phrases, sayings, proverbs and idioms at
Home button Home | Search the website Search | Phrase Dictionary | Go by the board

The meaning and origin of the expression: Go by the board

Go by the board

Other phrases about:

What's the meaning of the phrase 'Go by the board'?

Finished with, as in thrown overboard.

What's the origin of the phrase 'Go by the board'?

Go by the boardThe board is the side or the decking of a ship. In common with many nautical phrases, 'go by the board' dates back to the 17th century. Most of the early references to this phrase relate to masts of sailing ships that had fallen 'by the board'; for example, John Taylor's Works, 1603:

"In this fight their Reare-Admirals Maine Mast was shot by the boord."

and The London Gazette No. 60/3, 1666:

"Our Main-stay, and our Main Top-Mast came all by the board."

It isn't clear exactly whether the phrase 'go by the board' originated with the meaning 'gone over the side' or 'fallen onto the deck'. The usually definitive Admiral William Henry Smyth gives equivocal meanings in his listing of the term in The Sailor's Word-Book: an alphabetical digest of nautical terms, 1867:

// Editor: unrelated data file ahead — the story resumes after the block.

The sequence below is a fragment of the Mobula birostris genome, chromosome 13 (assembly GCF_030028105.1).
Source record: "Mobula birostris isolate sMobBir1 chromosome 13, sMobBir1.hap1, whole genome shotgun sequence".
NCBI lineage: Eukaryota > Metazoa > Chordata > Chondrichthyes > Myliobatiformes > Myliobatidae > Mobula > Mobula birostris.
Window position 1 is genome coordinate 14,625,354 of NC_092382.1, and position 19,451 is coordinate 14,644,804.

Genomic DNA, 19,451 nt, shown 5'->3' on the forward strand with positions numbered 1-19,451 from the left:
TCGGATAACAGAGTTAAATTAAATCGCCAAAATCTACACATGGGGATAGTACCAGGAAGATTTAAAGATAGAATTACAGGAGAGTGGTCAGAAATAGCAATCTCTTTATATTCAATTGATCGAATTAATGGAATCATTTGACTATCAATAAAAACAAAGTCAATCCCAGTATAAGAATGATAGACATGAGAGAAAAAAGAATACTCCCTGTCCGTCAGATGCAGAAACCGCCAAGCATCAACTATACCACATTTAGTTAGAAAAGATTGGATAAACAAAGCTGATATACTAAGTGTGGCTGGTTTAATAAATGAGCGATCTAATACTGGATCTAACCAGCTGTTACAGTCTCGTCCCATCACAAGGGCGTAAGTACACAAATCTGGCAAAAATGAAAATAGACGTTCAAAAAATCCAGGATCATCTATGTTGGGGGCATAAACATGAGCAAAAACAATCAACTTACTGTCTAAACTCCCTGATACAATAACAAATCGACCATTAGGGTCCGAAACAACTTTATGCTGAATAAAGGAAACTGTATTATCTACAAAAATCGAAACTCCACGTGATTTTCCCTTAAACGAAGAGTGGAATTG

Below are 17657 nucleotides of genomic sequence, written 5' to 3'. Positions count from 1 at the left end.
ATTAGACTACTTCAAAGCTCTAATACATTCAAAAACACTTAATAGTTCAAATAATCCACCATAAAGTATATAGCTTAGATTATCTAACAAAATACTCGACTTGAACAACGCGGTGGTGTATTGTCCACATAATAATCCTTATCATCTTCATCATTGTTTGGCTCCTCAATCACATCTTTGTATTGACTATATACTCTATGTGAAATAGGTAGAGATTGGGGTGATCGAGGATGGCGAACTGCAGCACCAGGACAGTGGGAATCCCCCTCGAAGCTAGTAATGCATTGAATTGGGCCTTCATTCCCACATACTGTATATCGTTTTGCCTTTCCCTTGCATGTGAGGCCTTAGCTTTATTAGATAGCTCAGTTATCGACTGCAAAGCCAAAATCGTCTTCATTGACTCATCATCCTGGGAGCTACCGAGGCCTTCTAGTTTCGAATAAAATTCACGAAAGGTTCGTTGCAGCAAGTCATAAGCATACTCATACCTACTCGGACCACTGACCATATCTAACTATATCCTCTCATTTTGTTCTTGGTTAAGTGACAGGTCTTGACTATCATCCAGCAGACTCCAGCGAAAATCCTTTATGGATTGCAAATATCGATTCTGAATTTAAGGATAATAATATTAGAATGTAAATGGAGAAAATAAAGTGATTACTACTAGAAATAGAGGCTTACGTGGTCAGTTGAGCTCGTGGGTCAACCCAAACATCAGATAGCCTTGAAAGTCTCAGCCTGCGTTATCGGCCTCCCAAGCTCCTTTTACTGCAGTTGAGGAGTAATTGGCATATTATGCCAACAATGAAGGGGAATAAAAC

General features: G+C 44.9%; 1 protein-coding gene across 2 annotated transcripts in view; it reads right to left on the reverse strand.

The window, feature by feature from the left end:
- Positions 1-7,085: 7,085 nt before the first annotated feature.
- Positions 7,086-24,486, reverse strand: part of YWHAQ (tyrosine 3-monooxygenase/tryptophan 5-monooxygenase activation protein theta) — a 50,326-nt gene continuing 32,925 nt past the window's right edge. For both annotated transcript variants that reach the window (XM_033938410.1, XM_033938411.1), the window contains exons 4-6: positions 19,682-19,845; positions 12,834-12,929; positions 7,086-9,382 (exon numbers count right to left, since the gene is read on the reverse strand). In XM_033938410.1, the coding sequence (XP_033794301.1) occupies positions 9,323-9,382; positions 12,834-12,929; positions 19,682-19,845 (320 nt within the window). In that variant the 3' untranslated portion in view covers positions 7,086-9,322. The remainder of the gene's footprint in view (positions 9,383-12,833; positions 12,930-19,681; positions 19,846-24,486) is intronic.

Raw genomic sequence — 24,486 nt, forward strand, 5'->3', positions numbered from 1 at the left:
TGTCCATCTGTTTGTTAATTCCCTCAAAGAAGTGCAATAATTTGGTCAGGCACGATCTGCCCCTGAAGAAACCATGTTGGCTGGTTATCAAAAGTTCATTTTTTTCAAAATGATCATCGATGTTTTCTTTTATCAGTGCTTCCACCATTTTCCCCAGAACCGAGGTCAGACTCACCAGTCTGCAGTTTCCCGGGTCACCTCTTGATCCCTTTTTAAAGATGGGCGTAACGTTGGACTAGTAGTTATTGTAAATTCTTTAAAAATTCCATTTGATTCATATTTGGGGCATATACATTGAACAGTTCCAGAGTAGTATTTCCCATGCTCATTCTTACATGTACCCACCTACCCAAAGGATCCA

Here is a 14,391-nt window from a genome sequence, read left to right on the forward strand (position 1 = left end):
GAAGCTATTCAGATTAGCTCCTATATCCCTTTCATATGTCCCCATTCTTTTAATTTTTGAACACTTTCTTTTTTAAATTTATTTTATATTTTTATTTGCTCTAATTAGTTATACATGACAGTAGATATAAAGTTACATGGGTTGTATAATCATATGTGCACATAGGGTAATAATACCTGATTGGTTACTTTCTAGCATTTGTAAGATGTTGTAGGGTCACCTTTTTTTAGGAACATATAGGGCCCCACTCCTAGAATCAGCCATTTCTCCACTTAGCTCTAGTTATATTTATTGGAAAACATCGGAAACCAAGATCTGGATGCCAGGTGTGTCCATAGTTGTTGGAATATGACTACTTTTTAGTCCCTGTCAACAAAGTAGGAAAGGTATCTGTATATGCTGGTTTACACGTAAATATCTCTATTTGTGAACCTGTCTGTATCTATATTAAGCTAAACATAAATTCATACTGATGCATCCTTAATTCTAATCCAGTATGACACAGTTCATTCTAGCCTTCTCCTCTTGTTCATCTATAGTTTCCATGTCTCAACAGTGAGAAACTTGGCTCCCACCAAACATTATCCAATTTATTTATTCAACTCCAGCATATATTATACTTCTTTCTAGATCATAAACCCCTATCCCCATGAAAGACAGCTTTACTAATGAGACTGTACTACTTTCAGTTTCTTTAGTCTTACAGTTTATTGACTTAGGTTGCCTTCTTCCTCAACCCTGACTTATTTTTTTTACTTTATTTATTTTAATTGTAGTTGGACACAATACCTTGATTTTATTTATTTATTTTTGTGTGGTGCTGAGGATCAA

"By the board. Over the ship's side. When a mast is carried away near the deck it is said to go by the board."

The figurative use of the phrase began in the mid 19th century; for example, this early citation, from The Gettysburg Republican Compiler, November 1837:

"Those banks that do not resume speedily will go by the board."

Items which go by the board could be said to be jetsam - see flotsam and jetsam.

See other Nautical Phrases.

Gary Martin - the author of the website.

By Gary Martin

Gary Martin is a writer and researcher on the origins of phrases and the creator of the Phrase Finder website. Over the past 26 years more than 700 million of his pages have been downloaded by readers. He is one of the most popular and trusted sources of information on phrases and idioms.

Browse phrases beginning with:
A B C D E F G H I J K L M N O P Q R S T UV W XYZ Full List